The European Central Bank may keep borrowing costs on hold, as inflation in the EU was surprisingly lower in May. It dropped to 2.7% from April’s 2.8%.  Exchange traded funds (ETFs) give investors the opportunity to participate in economic growth as they give broad-based exposure during a shaky “recovery”.

“Looking ahead, euro-zone headline inflation is set to stay well above 2% in the remainder of this year as energy and food prices continue to have an upward impact on consumer prices,” Martin van Vliet, an economist at ING Groep NV in Amsterdam, said. “The decline was largely due to lower energy prices and the unwinding of the ‘late Easter effect,’ which led to a surge in inflation in the leisure and entertainment sector last month.”

Simone Meier for Bloomberg reports economists anticipated no change in the rate. The recovery may be unwinding, but the fact that there is not a need for an uptick in rates is a good sign in the right direction.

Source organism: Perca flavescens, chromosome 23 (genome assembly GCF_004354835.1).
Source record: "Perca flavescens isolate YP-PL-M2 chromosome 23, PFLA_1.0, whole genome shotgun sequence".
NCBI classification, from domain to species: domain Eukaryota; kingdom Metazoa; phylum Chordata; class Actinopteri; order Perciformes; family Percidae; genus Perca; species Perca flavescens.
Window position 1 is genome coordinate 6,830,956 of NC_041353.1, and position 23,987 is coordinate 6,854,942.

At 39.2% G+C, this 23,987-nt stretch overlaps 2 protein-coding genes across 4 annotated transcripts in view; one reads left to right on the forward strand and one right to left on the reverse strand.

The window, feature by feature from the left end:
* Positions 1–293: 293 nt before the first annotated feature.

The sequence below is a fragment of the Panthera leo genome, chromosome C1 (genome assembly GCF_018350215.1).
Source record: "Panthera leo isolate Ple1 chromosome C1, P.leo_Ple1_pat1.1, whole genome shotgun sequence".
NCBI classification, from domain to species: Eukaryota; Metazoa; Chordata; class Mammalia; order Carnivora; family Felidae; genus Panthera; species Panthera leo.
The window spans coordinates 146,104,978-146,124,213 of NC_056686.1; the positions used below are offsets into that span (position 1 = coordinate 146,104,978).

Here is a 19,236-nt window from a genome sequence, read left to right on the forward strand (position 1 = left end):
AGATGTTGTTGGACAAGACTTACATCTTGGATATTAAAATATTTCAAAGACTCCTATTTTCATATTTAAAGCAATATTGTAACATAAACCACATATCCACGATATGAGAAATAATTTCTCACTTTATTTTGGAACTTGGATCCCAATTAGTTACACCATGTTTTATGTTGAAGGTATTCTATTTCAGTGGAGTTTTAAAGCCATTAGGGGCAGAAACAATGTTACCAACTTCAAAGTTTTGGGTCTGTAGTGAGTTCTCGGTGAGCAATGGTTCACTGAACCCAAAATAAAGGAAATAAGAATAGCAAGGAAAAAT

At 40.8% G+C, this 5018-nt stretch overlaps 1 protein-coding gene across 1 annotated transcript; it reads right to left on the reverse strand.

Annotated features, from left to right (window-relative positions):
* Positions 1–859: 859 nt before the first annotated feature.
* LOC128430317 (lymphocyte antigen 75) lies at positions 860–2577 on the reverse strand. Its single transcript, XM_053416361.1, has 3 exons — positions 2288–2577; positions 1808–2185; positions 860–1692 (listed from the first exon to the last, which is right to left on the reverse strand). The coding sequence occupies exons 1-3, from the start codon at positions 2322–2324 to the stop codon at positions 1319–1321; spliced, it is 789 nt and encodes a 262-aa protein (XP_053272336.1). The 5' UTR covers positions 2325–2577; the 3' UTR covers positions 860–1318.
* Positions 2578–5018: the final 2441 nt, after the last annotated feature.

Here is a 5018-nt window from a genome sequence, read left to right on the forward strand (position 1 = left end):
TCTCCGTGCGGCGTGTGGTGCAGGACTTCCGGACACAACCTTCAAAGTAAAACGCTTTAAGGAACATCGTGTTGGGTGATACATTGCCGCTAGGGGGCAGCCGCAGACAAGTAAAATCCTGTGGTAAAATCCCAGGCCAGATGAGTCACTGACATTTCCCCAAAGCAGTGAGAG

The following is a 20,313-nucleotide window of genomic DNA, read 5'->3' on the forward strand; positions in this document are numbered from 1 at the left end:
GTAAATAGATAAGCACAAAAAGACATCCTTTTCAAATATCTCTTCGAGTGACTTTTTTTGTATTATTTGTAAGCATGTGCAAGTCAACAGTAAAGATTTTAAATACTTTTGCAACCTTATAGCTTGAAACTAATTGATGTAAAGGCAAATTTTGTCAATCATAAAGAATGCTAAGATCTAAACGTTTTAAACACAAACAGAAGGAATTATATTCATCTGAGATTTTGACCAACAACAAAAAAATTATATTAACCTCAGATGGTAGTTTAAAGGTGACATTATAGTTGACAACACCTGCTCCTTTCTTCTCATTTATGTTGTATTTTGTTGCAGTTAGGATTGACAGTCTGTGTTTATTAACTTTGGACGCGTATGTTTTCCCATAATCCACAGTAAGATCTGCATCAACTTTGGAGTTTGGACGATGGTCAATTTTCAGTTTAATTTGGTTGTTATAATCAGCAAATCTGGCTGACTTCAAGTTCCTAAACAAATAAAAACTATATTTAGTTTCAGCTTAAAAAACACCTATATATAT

Countries under scrutiny:

  • If Greece gets a bailout, will Spain be next? iShares MSCI Spain (NYSEArca: EWP) is up 6.8% over the past week. The banking industry in Spain is looking battered, and the ETF invests almost half to the financial sector. [Spain ETF Affected by Moody’s Downgrade.]
  • Poland is set to prosper from Germany’s latest announcement to wean off of nuclear energy. Meanwhile, growth in the country was at its highest rate since 2008 in this first quarter, reports Monika Rozlai for Bloomberg. iShares MSCI Poland Investable Mkt Index (NYSEArca: EPOL) is up 7.2% for the past week. [Poland ETFs Benefit from Debt Crisis.]
  • Germany is shining in solar energy’s ring, and the ETF iShares MSCI Germany (NYSEArca: EWG) is up 5.6% the past week.

Tisha Guerrero contributed to this article.

The opinions and forecasts expressed herein are solely those of Tom Lydon, and may not actually come to pass. Information on this site should not be used or construed as an offer to sell, a solicitation of an offer to buy, or a recommendation for any product.